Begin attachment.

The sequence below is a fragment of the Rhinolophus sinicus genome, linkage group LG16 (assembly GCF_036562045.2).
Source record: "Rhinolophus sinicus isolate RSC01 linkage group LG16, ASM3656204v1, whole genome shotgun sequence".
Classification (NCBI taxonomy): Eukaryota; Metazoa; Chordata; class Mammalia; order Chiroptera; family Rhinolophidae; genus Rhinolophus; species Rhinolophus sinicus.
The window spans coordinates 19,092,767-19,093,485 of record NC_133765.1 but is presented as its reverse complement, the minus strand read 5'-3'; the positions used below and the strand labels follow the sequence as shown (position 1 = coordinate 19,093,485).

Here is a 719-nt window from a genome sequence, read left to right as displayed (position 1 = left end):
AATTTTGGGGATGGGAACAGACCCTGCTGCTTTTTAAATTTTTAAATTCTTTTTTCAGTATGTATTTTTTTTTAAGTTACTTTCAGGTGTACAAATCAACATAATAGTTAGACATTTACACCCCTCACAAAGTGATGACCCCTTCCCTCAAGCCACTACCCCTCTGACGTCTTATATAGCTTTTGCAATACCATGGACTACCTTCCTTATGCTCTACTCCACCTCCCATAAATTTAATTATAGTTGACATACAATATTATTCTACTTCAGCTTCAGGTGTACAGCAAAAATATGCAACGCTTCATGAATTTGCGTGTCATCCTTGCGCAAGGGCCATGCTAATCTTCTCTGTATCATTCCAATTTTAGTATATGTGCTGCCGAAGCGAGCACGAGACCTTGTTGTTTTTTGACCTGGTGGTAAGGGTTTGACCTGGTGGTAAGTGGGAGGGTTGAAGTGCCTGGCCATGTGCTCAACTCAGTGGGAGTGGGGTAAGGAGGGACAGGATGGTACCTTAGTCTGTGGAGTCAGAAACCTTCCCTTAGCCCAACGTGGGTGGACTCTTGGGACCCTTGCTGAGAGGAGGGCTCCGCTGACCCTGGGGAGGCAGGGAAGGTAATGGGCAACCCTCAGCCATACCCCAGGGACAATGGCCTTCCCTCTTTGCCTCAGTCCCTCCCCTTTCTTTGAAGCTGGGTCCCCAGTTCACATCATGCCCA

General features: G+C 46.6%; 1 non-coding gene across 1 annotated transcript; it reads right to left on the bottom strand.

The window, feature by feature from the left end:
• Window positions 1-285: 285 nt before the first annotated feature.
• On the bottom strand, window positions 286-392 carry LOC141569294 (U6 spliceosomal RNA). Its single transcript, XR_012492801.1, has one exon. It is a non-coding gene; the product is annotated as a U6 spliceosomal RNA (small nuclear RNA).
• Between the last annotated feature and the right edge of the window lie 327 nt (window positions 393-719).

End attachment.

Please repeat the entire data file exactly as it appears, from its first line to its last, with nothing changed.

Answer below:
The sequence below is a fragment of the Rhinolophus sinicus genome, linkage group LG16 (assembly GCF_036562045.2).
Source record: "Rhinolophus sinicus isolate RSC01 linkage group LG16, ASM3656204v1, whole genome shotgun sequence".
Classification (NCBI taxonomy): Eukaryota; Metazoa; Chordata; class Mammalia; order Chiroptera; family Rhinolophidae; genus Rhinolophus; species Rhinolophus sinicus.
The window spans coordinates 19,092,767-19,093,485 of record NC_133765.1 but is presented as its reverse complement, the minus strand read 5'-3'; the positions used below and the strand labels follow the sequence as shown (position 1 = coordinate 19,093,485).

Here is a 719-nt window from a genome sequence, read left to right as displayed (position 1 = left end):
AATTTTGGGGATGGGAACAGACCCTGCTGCTTTTTAAATTTTTAAATTCTTTTTTCAGTATGTATTTTTTTTTAAGTTACTTTCAGGTGTACAAATCAACATAATAGTTAGACATTTACACCCCTCACAAAGTGATGACCCCTTCCCTCAAGCCACTACCCCTCTGACGTCTTATATAGCTTTTGCAATACCATGGACTACCTTCCTTATGCTCTACTCCACCTCCCATAAATTTAATTATAGTTGACATACAATATTATTCTACTTCAGCTTCAGGTGTACAGCAAAAATATGCAACGCTTCATGAATTTGCGTGTCATCCTTGCGCAAGGGCCATGCTAATCTTCTCTGTATCATTCCAATTTTAGTATATGTGCTGCCGAAGCGAGCACGAGACCTTGTTGTTTTTTGACCTGGTGGTAAGGGTTTGACCTGGTGGTAAGTGGGAGGGTTGAAGTGCCTGGCCATGTGCTCAACTCAGTGGGAGTGGGGTAAGGAGGGACAGGATGGTACCTTAGTCTGTGGAGTCAGAAACCTTCCCTTAGCCCAACGTGGGTGGACTCTTGGGACCCTTGCTGAGAGGAGGGCTCCGCTGACCCTGGGGAGGCAGGGAAGGTAATGGGCAACCCTCAGCCATACCCCAGGGACAATGGCCTTCCCTCTTTGCCTCAGTCCCTCCCCTTTCTTTGAAGCTGGGTCCCCAGTTCACATCATGCCCA

General features: G+C 46.6%; 1 non-coding gene across 1 annotated transcript; it reads right to left on the bottom strand.

The window, feature by feature from the left end:
• Window positions 1-285: 285 nt before the first annotated feature.
• On the bottom strand, window positions 286-392 carry LOC141569294 (U6 spliceosomal RNA). Its single transcript, XR_012492801.1, has one exon. It is a non-coding gene; the product is annotated as a U6 spliceosomal RNA (small nuclear RNA).
• Between the last annotated feature and the right edge of the window lie 327 nt (window positions 393-719).